Not long afterwards Blair and Britain were drawn by the USA into the invasion of another sovereign country, Iraq, on entirely false pretexts. The UK was part of a US-led coalition which invaded Iraq after former American President George W Bush and Blair (doing as he was told) accused Iraq's President Saddam Hussein of possessing "weapons of mass destruction" and having links to terrorists. These assertions were groundless and untrue. The Chilcot report, which summarised the findings of a public inquiry into Britain’s role in the war, concluded Blair deliberately blurred lines between what he believed and what he knew. It found that Blair had convinced himself with unjustified certainty that Hussein had weapons of mass destruction, when intelligence reports had not established “beyond doubt” that they existed. In July 2017 a wide-ranging survey in Britain found that a third of British people wanted to see Tony Blair tried as a war criminal over Iraq.[10] During the Iraq War, 179 British Armed Forces personnel and at least three UK Government civilian staff died.[11] Many more were wounded and/or maimed. Of the more than 183 fatalities, 138 personnel were classified as having been killed in hostile circumstances, with the remaining 44 losing their lives as a result of illness, accidents/friendly fire, or suicide.


Jewish groups in the United Kingdom paid tribute to Blair. Henry Grunwald, president of the Board of Deputies of British Jews, called Blair a "friend and ally", citing the establishment of 14 government-funded Jewish schools and the expanded Holocaust Education programme during his tenure, as well as his support for Israel. "Tony Blair has demonstrated a deep personal commitment and has been hugely courageous in defence of Israel, doing the right thing even when it has lost him support among the British public," said Jane Kennedy, chairwoman of Labour Friends of Israel.[12] Jewish influences were crucial with Blair's immigration policies.[13] Later, in 2019, Blair called for anti-semitism to be rooted out of the Labour Party.[14]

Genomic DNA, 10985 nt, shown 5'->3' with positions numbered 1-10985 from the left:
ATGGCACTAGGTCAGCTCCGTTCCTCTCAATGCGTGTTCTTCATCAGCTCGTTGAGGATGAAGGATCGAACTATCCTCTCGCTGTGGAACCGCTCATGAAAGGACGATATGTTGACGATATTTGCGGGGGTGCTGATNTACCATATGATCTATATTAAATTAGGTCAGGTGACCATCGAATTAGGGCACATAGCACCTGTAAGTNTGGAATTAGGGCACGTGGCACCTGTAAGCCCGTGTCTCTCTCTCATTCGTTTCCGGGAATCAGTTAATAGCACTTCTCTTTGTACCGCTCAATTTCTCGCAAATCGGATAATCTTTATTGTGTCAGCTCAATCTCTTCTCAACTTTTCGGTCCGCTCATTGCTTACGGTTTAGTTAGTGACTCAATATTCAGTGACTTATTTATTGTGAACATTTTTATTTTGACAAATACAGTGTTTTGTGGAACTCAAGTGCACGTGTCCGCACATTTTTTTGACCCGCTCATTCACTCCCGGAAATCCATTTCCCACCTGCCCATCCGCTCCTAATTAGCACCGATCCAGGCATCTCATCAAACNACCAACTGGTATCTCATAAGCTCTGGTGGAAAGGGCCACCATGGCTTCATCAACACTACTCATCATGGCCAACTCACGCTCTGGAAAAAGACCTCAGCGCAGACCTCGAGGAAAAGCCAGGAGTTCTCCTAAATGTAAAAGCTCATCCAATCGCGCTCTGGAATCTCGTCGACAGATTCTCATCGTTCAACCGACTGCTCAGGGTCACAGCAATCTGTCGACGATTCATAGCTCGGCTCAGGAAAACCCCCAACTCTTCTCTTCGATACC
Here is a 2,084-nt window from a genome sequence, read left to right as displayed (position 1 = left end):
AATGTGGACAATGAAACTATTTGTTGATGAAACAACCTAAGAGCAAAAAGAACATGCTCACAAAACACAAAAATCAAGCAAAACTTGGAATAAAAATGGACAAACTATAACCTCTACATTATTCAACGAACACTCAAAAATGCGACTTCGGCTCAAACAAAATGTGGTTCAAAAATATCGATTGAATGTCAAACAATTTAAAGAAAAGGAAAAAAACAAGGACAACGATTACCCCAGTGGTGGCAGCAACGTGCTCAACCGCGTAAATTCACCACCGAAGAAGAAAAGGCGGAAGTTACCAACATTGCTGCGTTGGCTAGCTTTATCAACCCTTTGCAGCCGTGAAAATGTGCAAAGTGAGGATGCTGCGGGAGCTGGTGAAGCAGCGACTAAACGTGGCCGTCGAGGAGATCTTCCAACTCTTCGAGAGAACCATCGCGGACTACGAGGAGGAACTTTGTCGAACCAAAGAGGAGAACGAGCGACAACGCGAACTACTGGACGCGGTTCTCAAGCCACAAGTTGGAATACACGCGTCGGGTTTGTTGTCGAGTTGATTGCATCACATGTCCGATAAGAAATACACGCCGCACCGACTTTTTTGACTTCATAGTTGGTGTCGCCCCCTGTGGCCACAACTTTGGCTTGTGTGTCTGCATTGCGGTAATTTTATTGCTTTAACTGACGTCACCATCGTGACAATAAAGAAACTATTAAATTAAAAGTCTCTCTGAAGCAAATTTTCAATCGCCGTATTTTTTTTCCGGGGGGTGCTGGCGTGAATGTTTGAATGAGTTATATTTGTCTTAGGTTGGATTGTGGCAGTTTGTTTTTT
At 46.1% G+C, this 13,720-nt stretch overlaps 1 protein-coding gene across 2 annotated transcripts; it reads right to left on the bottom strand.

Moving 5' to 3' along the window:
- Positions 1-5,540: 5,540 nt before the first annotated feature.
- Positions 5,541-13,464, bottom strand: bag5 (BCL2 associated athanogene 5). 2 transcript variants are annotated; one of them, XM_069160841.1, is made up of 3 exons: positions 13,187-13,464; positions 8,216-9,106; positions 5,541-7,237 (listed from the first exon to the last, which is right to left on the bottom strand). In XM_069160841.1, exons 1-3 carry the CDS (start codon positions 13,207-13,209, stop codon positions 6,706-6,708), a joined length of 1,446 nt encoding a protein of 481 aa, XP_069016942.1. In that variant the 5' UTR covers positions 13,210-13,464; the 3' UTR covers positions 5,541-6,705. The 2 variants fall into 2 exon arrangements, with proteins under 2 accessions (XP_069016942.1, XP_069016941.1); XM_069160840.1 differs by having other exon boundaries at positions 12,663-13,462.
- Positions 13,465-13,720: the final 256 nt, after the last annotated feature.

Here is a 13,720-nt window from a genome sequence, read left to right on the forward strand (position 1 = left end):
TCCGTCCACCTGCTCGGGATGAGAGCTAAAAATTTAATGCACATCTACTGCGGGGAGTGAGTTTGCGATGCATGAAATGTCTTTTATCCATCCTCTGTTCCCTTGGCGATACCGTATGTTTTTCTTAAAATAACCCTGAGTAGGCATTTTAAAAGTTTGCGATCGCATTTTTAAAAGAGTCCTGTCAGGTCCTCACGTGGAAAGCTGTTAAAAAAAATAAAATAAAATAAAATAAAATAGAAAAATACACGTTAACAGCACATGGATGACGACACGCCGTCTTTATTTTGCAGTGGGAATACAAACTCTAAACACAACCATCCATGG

Blair is the Labour Party's longest-serving Prime Minister; the only person to have led the Labour Party to three consecutive general election victories; and the only Labour Prime Minister to serve consecutive terms, more than one of which was at least four years long. He was succeeded as Leader of the Labour Party on 24 June 2007 and as Prime Minister on 27 June 2007 by Gordon Brown, Chancellor of the Exchequer.[15]

See also


  4. British Politics: Labour Manifesto (1997)
  5. Blair loyalists insist centre ground is key to election victory | Politics | The Guardian
  6. Butler, David & Kavangh, Dennis, The British General Election of 1997, Macmillan Press, London, 1997, ISBN: 0-333-64776-9
  7. Blair: The Inside Story BBC 22 February 2007.
  8. Sutherland, Keith, editor, The Rape of the Constitution, Imprint Academic, UK, 2000, ISBN: 0-907845-70-3
  11. Field of operation. MoD (undated). Retrieved on 11 November 2020.
  15. "Brown is UK's new prime minister". BBC News. 27 June 2007. Retrieved 27 June 2007. 
  • Clark, Greg, & Mather, James, editors, Total Politics: Labour's Command State, Conservative Policy Unit, London, 2003, ISBN: 0-9544917-3-4.
  • Murray, Andrew, A New Labour Nightmare, Verso, London, 2003, ISBN: 1-85984-552-5.
  • Wood, Nicholas, War Crime or Just War? - The Iraq War 2003-2005 - The Case Against Blair, edited by Anabella Pellens, South Hill Press, London, 2005, ISBN: 0-9528443-1-1

External links